Ep. 6 | How Do You Actually Notice Your Life? (with Phil and Carolyn Cowan)
5:52PM Oct 16, 2023
Hi there. This is Heidi Brooks, I'm learning through experience. Today, I'm thrilled to be interviewing Phil and Carolyn Cowen. Years ago, I was looking for a way to have impact in the world. Through the power of what I thought matter. I had discovered the power of psychology and prevention and thinking about that as a lever towards excellence. I was really interested in doing systems level intervention for individual interaction skills that involve wellness and mental health and well being. The Cowen's showed me the way how to do this with family systems, I became their graduate student at University of California at Berkeley, I think you'll hear in this interview, not only the powerful intellectual origins of how they've done the work and how they thought about it, but also very powerfully, the affective components, the mentoring that came through their ways of being, there's so much that motivated, inspired and grounded, the way that they took on their work and the way that they were with each other and with me as their graduate student, learning through how they were being as well as how they were thinking, this is learning through experience. Welcome. Where were you born? So where did the magic of the Cowen's individually begin, if you wouldn't mind tracing it back.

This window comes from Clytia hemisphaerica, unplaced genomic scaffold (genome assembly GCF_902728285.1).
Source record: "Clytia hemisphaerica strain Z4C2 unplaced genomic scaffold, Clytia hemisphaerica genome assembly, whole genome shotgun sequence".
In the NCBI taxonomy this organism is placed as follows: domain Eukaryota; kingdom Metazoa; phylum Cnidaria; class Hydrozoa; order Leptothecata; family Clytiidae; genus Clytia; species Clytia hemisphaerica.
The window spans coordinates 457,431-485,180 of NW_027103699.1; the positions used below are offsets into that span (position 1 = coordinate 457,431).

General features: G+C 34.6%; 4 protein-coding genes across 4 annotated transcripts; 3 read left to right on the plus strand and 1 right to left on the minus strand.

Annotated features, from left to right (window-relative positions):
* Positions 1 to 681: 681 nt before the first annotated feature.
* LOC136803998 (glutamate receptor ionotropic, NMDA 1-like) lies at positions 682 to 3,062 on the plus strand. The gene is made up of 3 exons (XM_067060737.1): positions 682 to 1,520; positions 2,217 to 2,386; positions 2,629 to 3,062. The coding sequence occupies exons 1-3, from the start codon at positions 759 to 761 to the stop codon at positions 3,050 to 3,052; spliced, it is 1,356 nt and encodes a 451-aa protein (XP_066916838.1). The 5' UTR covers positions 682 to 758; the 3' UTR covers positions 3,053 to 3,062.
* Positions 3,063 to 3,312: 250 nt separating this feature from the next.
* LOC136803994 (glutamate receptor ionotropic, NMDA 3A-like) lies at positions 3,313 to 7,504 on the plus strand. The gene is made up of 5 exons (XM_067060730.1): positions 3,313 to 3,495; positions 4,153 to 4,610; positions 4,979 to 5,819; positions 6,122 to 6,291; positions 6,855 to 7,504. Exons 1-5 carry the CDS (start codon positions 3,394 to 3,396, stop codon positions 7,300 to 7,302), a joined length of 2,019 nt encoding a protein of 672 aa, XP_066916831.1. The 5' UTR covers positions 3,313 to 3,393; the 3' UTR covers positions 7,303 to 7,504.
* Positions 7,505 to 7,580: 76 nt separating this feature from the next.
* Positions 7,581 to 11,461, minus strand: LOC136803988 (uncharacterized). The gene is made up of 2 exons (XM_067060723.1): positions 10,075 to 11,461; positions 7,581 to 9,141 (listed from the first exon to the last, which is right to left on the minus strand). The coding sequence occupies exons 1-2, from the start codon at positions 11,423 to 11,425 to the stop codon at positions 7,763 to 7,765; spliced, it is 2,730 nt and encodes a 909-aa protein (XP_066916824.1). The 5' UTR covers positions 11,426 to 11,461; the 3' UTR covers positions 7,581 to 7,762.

I was born in Toronto in 1937, and we were actually born Carolyn will tell you about six blocks apart. But we didn't know each other till later.
Where does the kind of impetus to pay attention to to families come from?
Carolyn, you want to start now that I got something to say about it.
I think we both were very affected by growing up in the families we did. But we each had things we did and didn't want to repeat or didn't expect to happen. But they did. And we had no idea what to do about them. So for example, in my family, my parents never argued or bickered ever that I ever heard. Phil's parents were sort of nattering at each other all the time. I mean, they loved each other, but they were. So when we got together as a couple, and we did that very young, as you might remember, we met as teenagers. He was 17, I was 15. We each had things we knew we didn't want to repeat or didn't want to happen in the family that we eventually created. But we had no idea how to do that. Well, what would it look like? And over the years, and all the couples, we've seen hundreds and hundreds, that's a lot what they say, I know what I don't want, but I don't know how to get something different, that would feel more satisfying, or, you know, and so on. Yeah,
I know what I want to avoid. I don't know how to create an image that I can't even imagine having never seen it necessarily.
Right. Right? Well, I didn't think you needed to argue about anything. And Phil wanted to work on everything that we disagreed about right away, and I didn't know what to do with. So that's how some some of our attention began.
Family was very central. In my growing up, I'm an only child. But my father is from a family of nine. And my mother is from a family of seven. We visited my grandmother every Sunday. And so I grew up in a family family. And I spent a lot of time figuring out my own parents are trying to, I don't think I ever quite succeeded, but